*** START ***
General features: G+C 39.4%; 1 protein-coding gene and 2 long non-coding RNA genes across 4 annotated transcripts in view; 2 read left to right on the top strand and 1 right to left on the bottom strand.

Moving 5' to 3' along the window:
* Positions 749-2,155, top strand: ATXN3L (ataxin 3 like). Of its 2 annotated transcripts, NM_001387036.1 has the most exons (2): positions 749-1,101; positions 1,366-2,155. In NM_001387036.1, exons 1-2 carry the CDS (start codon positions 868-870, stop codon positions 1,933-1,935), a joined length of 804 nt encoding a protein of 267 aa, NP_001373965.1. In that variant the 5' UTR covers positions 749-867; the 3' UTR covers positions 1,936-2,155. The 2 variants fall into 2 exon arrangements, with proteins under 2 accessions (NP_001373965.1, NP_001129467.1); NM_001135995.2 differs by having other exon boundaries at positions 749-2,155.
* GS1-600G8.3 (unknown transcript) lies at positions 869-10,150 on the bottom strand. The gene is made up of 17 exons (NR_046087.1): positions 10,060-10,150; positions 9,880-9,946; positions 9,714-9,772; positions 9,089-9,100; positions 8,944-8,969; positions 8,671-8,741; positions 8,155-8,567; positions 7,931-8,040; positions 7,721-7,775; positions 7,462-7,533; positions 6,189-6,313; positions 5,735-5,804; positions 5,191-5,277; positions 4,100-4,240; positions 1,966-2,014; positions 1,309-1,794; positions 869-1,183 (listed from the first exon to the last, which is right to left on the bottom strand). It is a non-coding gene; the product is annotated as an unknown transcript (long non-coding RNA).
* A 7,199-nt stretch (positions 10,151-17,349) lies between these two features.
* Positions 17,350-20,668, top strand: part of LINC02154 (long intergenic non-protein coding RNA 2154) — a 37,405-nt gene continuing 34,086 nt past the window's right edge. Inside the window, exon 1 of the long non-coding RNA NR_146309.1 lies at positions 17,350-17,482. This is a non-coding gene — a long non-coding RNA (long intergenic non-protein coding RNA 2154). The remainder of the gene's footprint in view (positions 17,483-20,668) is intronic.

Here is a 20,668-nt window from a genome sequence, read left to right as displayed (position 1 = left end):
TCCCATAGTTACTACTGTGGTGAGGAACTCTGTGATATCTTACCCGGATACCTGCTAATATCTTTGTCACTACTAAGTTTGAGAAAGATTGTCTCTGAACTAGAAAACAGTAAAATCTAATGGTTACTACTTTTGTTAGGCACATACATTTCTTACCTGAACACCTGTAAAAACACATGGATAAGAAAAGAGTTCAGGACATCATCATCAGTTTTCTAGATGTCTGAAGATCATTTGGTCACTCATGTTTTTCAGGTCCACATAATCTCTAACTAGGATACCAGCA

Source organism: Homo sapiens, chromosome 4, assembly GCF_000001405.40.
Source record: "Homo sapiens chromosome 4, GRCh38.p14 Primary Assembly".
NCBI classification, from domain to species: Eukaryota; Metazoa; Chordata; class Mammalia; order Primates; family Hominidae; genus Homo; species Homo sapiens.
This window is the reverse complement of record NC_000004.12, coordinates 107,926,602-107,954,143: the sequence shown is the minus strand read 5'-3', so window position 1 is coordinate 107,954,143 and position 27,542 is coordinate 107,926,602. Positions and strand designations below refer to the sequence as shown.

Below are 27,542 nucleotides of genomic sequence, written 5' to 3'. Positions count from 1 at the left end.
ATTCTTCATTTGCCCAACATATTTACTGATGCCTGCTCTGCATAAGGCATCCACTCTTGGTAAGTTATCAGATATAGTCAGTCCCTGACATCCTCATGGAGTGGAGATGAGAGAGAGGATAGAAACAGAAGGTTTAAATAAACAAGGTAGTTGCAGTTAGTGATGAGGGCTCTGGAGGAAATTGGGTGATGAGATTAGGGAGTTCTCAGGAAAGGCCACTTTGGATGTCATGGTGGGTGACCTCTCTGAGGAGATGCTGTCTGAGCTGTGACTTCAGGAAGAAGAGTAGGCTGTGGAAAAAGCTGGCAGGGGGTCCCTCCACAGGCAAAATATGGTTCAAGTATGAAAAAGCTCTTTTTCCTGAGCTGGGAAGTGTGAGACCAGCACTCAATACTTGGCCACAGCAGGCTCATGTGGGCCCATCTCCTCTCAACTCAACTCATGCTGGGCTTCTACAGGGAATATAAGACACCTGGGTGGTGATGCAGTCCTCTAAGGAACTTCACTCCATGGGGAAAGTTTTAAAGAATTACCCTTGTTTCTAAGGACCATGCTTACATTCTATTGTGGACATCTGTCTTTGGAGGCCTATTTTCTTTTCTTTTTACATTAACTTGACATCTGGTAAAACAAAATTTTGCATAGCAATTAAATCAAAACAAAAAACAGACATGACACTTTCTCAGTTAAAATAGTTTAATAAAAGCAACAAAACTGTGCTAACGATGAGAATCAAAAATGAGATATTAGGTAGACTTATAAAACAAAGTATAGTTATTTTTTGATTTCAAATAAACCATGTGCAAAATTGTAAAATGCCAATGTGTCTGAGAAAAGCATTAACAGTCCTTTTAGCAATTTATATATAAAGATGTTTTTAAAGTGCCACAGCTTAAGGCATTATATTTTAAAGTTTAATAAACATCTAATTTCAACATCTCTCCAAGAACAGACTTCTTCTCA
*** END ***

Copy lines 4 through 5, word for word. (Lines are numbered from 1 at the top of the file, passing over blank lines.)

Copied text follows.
* GS1-600G8.3 (unknown transcript) lies at positions 869-10,150 on the bottom strand. The gene is made up of 17 exons (NR_046087.1): positions 10,060-10,150; positions 9,880-9,946; positions 9,714-9,772; positions 9,089-9,100; positions 8,944-8,969; positions 8,671-8,741; positions 8,155-8,567; positions 7,931-8,040; positions 7,721-7,775; positions 7,462-7,533; positions 6,189-6,313; positions 5,735-5,804; positions 5,191-5,277; positions 4,100-4,240; positions 1,966-2,014; positions 1,309-1,794; positions 869-1,183 (listed from the first exon to the last, which is right to left on the bottom strand). It is a non-coding gene; the product is annotated as an unknown transcript (long non-coding RNA).
* A 7,199-nt stretch (positions 10,151-17,349) lies between these two features.